- "Tommy Hilfiger Supports Breast Health International with Seventh Limited-Edition Handbag". pvh.com (press release). October 3, 2013. Archived from the original on November 17, 2015. Retrieved November 13, 2015.
- "Global Leaders". Earth Times. earthtimes.org (press release). Archived from the original on September 5, 2012.
- "Tommy Cares". Tommy.com. Retrieved November 13, 2015.
- Milligan, Lauren (April 18, 2012). "Tommy's Promise". Vogue. Retrieved November 13, 2015.
- "Tommy Hilfiger Europe Foundation". tommycares.com. Retrieved November 13, 2015.[dead link]
- "European Initiatives". tommy.com. Retrieved November 13, 2015.
- O'Neill, Anne-Marie (April 20, 2013). "Tommy Hilfiger: Stitching Together a Family". Parade. Community Table. Retrieved November 13, 2015.
- Hortillosa, Dawn (June 2, 2014). "Tommy Hilfiger backs Golden Door International Film Festival in Jersey City". The Jersey Journal. Retrieved September 10, 2014.
- "4th Annual Celebration Gala". We Are Family Foundation. April 25, 2006. Archived from the original on September 20, 2015. Retrieved September 12, 2015.
- "Awards Spotlight: Tommy Hilfiger, Honoree, Geoffrey Beene Lifetime Achievement Award". Council of Fashion Designers of America. May 29, 2012. Retrieved November 13, 2015.
- "Tommy Hilfiger Honored at Race to Erase MS Gala". The Hollywood Reporter. Retrieved November 13, 2015.
- Wilbekin, p. 282.Wilbekin, Emil (1999). "Great Aspirations: Hip Hop and Fashion Dress for Excess and Success". The Vibe History of Hip Hop (1st ed.). New York: Three Rivers Press. ISBN 978-0-609-80503-9.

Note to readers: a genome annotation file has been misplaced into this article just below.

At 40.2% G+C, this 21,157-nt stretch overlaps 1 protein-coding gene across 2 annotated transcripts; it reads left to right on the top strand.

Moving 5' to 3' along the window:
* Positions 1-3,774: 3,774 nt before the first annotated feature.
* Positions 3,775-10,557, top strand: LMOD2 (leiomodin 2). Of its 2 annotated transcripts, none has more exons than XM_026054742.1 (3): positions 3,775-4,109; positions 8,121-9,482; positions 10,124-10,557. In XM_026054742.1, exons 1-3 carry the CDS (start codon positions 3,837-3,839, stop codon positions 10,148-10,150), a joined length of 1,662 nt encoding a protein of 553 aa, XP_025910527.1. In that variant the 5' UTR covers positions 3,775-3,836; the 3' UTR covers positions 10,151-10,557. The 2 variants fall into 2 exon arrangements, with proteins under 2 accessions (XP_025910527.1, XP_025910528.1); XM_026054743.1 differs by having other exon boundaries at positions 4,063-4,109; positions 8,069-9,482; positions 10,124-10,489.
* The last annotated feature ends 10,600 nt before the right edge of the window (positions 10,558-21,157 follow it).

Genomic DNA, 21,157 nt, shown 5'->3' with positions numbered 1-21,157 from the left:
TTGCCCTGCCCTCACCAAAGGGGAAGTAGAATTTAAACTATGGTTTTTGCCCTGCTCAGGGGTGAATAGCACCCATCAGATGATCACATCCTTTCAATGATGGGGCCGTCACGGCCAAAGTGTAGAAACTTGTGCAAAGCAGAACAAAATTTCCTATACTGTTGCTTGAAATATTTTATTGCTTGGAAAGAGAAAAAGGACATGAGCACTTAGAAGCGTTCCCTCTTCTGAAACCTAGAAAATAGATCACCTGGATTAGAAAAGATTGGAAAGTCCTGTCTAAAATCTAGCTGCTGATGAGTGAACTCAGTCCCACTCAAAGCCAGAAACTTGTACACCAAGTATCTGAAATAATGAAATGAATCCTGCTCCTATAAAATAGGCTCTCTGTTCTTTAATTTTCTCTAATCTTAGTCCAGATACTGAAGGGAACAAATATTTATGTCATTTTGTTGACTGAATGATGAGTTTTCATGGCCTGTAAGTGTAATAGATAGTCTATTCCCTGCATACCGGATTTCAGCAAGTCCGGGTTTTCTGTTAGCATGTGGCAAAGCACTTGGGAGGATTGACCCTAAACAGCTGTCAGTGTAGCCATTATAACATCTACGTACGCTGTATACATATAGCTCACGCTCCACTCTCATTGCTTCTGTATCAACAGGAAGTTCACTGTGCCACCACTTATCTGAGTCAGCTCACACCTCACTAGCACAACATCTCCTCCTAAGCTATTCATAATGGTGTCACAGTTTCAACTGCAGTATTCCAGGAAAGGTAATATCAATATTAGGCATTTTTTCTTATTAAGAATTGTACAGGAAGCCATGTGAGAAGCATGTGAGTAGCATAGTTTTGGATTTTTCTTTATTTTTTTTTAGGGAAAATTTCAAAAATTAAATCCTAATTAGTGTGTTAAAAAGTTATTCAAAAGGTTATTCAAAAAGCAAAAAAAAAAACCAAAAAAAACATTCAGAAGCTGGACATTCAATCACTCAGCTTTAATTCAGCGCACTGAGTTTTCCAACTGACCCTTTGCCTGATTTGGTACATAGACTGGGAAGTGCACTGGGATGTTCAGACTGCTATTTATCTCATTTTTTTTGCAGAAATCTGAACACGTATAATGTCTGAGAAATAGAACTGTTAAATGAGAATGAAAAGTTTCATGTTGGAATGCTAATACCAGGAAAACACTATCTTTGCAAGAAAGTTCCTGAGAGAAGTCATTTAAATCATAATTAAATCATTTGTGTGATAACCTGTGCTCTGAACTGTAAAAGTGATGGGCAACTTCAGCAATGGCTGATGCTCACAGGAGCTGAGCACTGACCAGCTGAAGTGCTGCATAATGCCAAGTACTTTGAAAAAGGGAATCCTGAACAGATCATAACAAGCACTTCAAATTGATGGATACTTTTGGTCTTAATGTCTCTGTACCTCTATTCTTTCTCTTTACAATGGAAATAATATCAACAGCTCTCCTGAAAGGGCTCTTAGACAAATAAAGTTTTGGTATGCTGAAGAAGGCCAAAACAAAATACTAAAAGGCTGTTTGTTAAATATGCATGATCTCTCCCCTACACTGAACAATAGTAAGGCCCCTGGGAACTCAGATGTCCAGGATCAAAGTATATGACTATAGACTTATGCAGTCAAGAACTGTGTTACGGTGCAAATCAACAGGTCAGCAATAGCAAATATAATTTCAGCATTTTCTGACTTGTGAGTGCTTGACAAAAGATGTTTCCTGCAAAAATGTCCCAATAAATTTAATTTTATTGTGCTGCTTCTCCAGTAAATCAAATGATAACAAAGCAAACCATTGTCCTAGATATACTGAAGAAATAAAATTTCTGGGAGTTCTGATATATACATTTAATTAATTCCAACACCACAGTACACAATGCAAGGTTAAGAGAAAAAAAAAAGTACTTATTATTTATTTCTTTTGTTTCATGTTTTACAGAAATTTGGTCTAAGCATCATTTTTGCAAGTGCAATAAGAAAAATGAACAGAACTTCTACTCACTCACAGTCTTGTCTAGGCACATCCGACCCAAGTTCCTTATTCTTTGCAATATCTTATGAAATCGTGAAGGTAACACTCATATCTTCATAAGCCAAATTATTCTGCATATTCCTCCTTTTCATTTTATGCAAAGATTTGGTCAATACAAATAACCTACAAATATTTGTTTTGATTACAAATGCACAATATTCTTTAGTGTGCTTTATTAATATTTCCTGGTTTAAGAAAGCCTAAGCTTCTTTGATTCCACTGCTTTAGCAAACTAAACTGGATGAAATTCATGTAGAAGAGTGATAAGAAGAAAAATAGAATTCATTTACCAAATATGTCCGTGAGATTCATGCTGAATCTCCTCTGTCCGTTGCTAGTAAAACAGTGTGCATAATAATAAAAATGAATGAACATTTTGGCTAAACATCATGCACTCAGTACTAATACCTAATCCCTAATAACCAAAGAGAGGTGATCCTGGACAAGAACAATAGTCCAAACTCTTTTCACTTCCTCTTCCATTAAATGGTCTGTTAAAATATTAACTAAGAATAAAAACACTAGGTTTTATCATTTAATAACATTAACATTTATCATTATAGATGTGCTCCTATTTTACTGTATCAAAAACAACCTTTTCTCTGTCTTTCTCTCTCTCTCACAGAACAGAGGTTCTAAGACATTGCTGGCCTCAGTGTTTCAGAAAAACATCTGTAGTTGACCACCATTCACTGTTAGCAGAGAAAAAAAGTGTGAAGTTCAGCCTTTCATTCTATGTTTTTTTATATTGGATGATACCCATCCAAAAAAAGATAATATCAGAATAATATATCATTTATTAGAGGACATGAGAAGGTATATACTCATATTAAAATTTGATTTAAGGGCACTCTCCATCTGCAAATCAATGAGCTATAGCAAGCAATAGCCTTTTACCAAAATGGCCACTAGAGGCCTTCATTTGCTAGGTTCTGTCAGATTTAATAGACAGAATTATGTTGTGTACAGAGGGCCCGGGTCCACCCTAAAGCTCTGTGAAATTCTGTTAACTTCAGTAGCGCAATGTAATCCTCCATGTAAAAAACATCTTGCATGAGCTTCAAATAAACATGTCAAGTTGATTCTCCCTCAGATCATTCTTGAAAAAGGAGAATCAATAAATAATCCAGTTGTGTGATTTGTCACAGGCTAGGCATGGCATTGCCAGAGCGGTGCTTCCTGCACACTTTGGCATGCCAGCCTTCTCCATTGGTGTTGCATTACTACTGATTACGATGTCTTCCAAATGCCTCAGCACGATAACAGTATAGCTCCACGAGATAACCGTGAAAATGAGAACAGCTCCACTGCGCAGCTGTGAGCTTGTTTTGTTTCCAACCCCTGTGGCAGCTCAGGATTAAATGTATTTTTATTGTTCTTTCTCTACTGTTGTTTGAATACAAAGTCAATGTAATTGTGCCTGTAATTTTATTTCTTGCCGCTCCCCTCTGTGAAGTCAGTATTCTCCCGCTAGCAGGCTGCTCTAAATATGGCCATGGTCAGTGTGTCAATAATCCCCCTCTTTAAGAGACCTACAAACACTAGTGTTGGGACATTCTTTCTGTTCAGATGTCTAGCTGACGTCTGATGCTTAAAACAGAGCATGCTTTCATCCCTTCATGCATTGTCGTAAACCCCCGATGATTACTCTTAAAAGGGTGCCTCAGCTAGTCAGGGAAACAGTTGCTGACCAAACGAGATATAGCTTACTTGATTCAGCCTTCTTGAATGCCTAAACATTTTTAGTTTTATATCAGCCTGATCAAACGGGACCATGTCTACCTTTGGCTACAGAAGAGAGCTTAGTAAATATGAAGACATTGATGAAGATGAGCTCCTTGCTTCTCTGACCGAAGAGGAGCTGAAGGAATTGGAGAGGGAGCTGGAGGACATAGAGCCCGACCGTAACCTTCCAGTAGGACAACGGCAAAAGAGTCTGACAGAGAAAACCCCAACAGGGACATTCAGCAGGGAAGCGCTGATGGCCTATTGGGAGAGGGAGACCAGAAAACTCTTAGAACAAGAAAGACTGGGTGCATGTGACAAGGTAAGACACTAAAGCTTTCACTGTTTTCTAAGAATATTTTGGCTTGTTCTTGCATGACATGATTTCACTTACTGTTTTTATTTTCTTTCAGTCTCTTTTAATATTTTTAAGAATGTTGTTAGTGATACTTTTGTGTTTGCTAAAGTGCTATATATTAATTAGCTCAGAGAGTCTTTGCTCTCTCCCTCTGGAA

- Stanfill, Sonnet (2007). New York Fashion. V&A Publications, London. pp. 28–49. ISBN 978-1-85177-499-9.
- Jacobs, Laura (May 2010). "Grace Kelly's Forever Look". Vanity Fair. Retrieved December 30, 2010.
- Fernandez, Joe (June 9, 2010). "Tommy Hilfiger adopts Steve McQueen's style". Marketing Week. Retrieved November 13, 2015.
- "Tommy Hilfiger Wants You to Know How Much He Likes Andy Warhol". Blouin Artinfo. December 8, 2011. Archived from the original on November 17, 2015. Retrieved November 13, 2015.
- "Tommy Hilfiger Biography". Hellomagazine.com. Retrieved July 17, 2015.
- "RTÉ Television – The Late Late Show – 21 November 2008". Rte.ie. November 21, 2008. Retrieved July 17, 2015.
- "Tommy Hilfiger Biography". AskMen. Archived from the original on November 17, 2015. Retrieved November 13, 2015.
- "Obituary for William "Billy" Henry Hilfiger". The New York Times. September 16, 2001. Retrieved September 12, 2015.
- "Tartan". scotland.org. Archived from the original on December 4, 2007.
- Tommy Hilfiger by Tommy Hilfiger, Assouline (August 30, 2010), p.5-12; ISBN 978-2759403134
- Rosee, Sophie De (November 26, 2011). "Flashback: Tommy Hilfiger remembers his first shops". The Telegraph. Archived from the original on November 17, 2015. Retrieved September 12, 2015.
- "Billy Hilfiger tribute". Cellsum Records. Archived from the original on January 8, 2002.
- O’Neill, Anne-Marie (April 20, 2013). "Tommy Hilfiger: Stitching Together a Family". Parade. Retrieved September 21, 2019.
- "Tommy Hilfiger and Wife Expecting a Baby". People. March 22, 2012. Retrieved October 26, 2019.
|Wikimedia Commons has media related to Tommy Hilfiger.|